I Used A Light Last Year And Had Eggs All Winter.i Had It On A Timer To Come On In The Mornig Around 4am And Turn Off At 8am.still Using The Same Method This Year And Have Plenty Of Eggs.your Right About Truning The Light Off At Night That Would Be Awful,like Turning The Light Off On Us In The Middles Of Supper.
     
  8. MIKE555444

    MIKE555444 Chillin' With My Peeps

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    Jun 8, 2009
    Pliny, West Virgina
    I agree with early morning extra light. Here is mine:

    [​IMG]
     
  9. theFox

    theFox Chillin' With My Peeps

    Sep 21, 2009
    Standish, Maine
    Quote:No roosters here, I wouldn't want angry neighbors. That is why I have only 3 Black Jersey Giants, there used be be four. At the tender young age of 14 weeks + 4 days my 4th Giant announced to the world that indeed he was a rooster. He was dispatched the next morning. I'm still unhappy about that because he was one laid back bird.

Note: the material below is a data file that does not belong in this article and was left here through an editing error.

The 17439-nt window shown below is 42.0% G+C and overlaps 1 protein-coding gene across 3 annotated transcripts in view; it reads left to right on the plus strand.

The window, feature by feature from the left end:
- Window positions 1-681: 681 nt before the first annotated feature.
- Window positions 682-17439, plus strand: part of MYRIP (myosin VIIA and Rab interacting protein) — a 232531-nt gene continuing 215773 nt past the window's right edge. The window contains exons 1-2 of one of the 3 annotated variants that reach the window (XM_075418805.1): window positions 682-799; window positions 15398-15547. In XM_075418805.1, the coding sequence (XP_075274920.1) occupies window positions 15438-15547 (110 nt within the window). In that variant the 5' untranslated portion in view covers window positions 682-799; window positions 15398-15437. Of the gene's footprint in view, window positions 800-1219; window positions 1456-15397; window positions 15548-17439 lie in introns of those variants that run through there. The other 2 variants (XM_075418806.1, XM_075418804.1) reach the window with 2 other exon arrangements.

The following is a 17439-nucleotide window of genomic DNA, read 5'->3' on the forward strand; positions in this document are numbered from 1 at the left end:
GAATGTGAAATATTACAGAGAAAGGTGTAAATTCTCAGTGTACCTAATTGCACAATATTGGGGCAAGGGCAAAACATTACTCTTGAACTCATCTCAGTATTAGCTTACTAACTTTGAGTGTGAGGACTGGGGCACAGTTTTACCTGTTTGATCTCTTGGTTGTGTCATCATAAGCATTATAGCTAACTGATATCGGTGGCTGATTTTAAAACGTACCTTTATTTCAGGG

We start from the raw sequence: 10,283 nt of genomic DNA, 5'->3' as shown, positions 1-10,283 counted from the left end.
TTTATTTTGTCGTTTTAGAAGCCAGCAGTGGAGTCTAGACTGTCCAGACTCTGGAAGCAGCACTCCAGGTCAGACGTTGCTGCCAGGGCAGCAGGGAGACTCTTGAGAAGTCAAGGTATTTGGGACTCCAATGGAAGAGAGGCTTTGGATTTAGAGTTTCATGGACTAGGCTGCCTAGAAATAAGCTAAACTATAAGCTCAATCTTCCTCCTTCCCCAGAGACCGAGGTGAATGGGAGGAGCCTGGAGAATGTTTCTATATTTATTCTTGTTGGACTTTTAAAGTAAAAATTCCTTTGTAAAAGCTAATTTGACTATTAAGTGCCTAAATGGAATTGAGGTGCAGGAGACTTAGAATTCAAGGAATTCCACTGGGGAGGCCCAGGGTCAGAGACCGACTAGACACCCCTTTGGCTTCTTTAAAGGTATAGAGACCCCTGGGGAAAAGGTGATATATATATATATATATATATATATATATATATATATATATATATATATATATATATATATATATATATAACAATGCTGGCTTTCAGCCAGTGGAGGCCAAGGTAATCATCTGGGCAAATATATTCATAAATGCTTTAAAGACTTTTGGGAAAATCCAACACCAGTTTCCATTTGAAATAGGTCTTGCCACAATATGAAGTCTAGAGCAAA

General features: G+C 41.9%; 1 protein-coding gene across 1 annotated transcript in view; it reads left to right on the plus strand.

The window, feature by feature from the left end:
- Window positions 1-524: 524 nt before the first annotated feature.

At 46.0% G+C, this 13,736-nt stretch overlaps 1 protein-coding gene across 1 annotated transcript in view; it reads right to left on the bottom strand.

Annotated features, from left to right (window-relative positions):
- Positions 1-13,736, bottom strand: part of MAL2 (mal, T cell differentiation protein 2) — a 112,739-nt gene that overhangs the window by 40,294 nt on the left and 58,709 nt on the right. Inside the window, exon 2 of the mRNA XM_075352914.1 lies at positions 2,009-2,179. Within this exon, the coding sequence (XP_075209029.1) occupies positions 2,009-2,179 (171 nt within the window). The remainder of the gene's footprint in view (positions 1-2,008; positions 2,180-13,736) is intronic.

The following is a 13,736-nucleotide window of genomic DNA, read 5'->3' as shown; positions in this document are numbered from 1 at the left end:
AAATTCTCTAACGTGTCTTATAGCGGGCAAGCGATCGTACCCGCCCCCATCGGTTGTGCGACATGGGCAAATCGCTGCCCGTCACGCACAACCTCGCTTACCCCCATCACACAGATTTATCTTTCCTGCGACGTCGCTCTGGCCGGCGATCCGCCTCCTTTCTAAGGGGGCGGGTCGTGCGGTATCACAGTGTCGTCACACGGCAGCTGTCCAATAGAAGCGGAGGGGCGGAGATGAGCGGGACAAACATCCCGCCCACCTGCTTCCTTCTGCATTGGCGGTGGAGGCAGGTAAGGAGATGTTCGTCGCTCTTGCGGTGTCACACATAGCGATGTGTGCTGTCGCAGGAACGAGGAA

10. flymamma

    flymamma Chillin' With My Peeps

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    Jul 10, 2009
    I have had an increase in egg production since adding my lights .I was getting 6 eggs from 11 chickens ... now I am averaging 9 eggs a day . I still had a few spring chicks that had not started laying yet .. Mine go on at 4:30am am and off at 8:00 am .. they are on the roost by 4:30 pm my house shades them from the last bit of sunlight . The only drawback to waking them up earlier is the fact that I have to girls who SING AND SING about their eggs ... my poor neighbors . I have not figured out which one , but one thinks she is a rooster she sings when the lights come on .Goofy chicken [​IMG]